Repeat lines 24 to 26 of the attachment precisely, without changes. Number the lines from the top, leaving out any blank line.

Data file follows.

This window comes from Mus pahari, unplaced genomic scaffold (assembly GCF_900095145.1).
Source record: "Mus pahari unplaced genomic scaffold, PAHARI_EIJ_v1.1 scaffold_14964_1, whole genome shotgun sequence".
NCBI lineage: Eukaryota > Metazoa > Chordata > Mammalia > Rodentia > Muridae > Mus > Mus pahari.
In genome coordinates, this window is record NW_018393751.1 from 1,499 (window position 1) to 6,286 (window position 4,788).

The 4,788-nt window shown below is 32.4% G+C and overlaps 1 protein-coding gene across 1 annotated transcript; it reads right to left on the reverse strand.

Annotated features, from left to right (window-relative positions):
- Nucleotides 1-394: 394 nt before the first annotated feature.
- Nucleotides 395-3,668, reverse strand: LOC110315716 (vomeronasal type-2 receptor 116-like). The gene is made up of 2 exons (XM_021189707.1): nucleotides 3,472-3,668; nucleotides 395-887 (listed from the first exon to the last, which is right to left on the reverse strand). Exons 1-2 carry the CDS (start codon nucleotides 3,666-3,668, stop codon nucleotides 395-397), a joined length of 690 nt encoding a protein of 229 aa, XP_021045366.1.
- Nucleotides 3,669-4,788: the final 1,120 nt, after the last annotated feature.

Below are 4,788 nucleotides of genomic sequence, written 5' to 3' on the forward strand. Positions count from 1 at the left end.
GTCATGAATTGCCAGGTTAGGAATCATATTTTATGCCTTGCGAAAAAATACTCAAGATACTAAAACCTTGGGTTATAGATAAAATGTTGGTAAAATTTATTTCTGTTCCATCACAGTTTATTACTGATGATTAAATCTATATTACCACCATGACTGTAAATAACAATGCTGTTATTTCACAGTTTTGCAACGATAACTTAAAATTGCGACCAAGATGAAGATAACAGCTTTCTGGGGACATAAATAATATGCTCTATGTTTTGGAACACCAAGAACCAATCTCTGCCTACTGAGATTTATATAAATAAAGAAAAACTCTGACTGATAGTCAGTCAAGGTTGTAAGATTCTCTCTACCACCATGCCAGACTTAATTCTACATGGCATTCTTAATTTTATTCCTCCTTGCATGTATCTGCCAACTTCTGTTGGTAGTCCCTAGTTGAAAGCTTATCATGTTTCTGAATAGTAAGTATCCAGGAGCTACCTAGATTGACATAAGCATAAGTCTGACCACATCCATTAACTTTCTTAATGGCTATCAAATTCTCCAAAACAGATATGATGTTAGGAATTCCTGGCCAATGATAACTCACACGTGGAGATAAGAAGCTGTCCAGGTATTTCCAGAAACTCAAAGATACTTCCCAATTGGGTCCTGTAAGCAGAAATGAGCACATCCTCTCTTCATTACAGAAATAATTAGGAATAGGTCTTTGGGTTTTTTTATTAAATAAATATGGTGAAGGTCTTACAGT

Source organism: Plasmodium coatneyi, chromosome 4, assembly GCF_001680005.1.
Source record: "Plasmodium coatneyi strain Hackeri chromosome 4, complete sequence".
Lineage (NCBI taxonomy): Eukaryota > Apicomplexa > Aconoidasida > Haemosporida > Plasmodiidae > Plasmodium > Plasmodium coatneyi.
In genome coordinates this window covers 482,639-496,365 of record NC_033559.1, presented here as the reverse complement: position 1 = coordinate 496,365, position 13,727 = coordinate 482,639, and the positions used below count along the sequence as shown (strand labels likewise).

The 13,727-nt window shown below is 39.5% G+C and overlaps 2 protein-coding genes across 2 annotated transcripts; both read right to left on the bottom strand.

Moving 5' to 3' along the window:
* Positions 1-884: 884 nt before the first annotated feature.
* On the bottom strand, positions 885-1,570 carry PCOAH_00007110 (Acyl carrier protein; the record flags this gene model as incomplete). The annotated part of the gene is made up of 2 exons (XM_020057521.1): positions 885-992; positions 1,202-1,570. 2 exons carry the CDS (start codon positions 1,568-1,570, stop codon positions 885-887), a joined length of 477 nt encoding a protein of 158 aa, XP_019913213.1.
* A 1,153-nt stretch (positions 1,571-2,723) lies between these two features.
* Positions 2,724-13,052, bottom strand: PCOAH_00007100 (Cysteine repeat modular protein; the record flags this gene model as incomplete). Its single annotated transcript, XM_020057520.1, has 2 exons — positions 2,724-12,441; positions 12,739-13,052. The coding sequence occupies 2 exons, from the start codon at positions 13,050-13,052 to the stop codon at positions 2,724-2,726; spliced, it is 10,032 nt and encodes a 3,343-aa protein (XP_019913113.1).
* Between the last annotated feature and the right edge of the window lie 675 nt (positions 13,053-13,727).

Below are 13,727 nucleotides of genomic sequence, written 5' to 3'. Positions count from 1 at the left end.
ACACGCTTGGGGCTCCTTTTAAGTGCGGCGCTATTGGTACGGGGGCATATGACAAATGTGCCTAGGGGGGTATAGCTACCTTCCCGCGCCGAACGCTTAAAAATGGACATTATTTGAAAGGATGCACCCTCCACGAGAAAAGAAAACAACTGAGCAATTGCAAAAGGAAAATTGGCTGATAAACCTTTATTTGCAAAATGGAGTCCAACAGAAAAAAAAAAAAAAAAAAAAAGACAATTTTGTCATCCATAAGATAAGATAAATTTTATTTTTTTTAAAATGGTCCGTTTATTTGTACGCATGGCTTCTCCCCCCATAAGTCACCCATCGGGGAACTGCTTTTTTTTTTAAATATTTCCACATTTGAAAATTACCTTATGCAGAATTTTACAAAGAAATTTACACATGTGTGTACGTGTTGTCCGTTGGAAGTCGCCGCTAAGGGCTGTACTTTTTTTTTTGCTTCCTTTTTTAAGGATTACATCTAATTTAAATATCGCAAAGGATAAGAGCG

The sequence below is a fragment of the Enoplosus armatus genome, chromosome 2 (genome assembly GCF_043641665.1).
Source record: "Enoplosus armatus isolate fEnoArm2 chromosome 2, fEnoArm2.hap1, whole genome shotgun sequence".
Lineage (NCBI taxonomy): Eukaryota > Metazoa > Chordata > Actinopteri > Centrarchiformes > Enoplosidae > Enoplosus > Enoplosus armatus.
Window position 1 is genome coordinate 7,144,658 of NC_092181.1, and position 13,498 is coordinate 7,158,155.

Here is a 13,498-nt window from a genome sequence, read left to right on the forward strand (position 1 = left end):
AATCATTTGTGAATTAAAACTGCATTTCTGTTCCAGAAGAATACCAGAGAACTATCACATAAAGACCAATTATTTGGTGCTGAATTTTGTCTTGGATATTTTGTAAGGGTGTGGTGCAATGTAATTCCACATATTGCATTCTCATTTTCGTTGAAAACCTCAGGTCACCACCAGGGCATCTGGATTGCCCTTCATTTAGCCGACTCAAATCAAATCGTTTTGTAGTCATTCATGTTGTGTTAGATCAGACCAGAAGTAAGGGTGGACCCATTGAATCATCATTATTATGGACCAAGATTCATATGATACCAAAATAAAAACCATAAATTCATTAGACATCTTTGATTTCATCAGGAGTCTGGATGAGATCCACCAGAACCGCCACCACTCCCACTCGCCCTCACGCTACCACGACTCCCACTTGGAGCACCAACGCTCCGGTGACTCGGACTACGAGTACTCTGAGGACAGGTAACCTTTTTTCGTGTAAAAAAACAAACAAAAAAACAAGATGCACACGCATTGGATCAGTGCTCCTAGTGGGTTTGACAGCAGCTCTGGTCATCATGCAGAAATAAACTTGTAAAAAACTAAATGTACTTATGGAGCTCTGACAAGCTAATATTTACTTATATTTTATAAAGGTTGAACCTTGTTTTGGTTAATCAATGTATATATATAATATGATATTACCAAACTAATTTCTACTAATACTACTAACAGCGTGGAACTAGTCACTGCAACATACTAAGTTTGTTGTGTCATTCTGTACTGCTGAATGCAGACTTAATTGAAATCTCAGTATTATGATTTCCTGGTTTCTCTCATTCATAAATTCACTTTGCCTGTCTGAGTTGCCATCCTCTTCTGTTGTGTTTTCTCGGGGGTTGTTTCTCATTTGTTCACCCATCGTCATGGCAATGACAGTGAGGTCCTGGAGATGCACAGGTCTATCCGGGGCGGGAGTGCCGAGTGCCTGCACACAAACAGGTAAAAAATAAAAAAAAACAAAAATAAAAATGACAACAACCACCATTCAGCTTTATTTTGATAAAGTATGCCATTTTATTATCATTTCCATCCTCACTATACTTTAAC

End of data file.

ACACGCTTGGGGCTCCTTTTAAGTGCGGCGCTATTGGTACGGGGGCATATGACAAATGTGCCTAGGGGGGTATAGCTACCTTCCCGCGCCGAACGCTTAAAAATGGACATTATTTGAAAGGATGCACCCTCCACGAGAAAAGAAAACAACTGAGCAATTGCAAAAGGAAAATTGGCTGATAAACCTTTATTTGCAAAATGGAGTCCAACAGAAAAAAAAAAAAAAAAAAAAAGACAATTTTGTCATCCATAAGATAAGATAAATTTTATTTTTTTTAAAATGGTCCGTTTATTTGTACGCATGGCTTCTCCCCCCATAAGTCACCCATCGGGGAACTGCTTTTTTTTTTAAATATTTCCACATTTGAAAATTACCTTATGCAGAATTTTACAAAGAAATTTACACATGTGTGTACGTGTTGTCCGTTGGAAGTCGCCGCTAAGGGCTGTACTTTTTTTTTTGCTTCCTTTTTTAAGGATTACATCTAATTTAAATATCGCAAAGGATAAGAGCG

The sequence below is a fragment of the Enoplosus armatus genome, chromosome 2 (genome assembly GCF_043641665.1).
Source record: "Enoplosus armatus isolate fEnoArm2 chromosome 2, fEnoArm2.hap1, whole genome shotgun sequence".